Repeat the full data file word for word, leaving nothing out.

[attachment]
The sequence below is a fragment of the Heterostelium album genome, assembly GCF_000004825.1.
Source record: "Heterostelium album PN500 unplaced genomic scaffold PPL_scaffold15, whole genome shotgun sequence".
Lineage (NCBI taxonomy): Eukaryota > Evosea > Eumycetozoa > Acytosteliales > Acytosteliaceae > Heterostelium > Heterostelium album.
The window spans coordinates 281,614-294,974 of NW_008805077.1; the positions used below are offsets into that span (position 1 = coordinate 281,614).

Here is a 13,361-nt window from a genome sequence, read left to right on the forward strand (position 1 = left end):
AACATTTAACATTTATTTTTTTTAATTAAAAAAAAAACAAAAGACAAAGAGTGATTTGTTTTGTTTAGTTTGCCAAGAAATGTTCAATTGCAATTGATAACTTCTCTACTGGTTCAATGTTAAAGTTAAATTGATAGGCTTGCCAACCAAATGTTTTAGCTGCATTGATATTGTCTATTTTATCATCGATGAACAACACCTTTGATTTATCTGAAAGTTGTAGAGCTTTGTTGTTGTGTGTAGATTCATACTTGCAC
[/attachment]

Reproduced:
The sequence below is a fragment of the Heterostelium album genome, assembly GCF_000004825.1.
Source record: "Heterostelium album PN500 unplaced genomic scaffold PPL_scaffold15, whole genome shotgun sequence".
Lineage (NCBI taxonomy): Eukaryota > Evosea > Eumycetozoa > Acytosteliales > Acytosteliaceae > Heterostelium > Heterostelium album.
The window spans coordinates 281,614-294,974 of NW_008805077.1; the positions used below are offsets into that span (position 1 = coordinate 281,614).

Here is a 13,361-nt window from a genome sequence, read left to right on the forward strand (position 1 = left end):
AACATTTAACATTTATTTTTTTTAATTAAAAAAAAAACAAAAGACAAAGAGTGATTTGTTTTGTTTAGTTTGCCAAGAAATGTTCAATTGCAATTGATAACTTCTCTACTGGTTCAATGTTAAAGTTAAATTGATAGGCTTGCCAACCAAATGTTTTAGCTGCATTGATATTGTCTATTTTATCATCGATGAACAACACCTTTGATTTATCTGAAAGTTGTAGAGCTTTGTTGTTGTGTGTAGATTCATACTTGCAC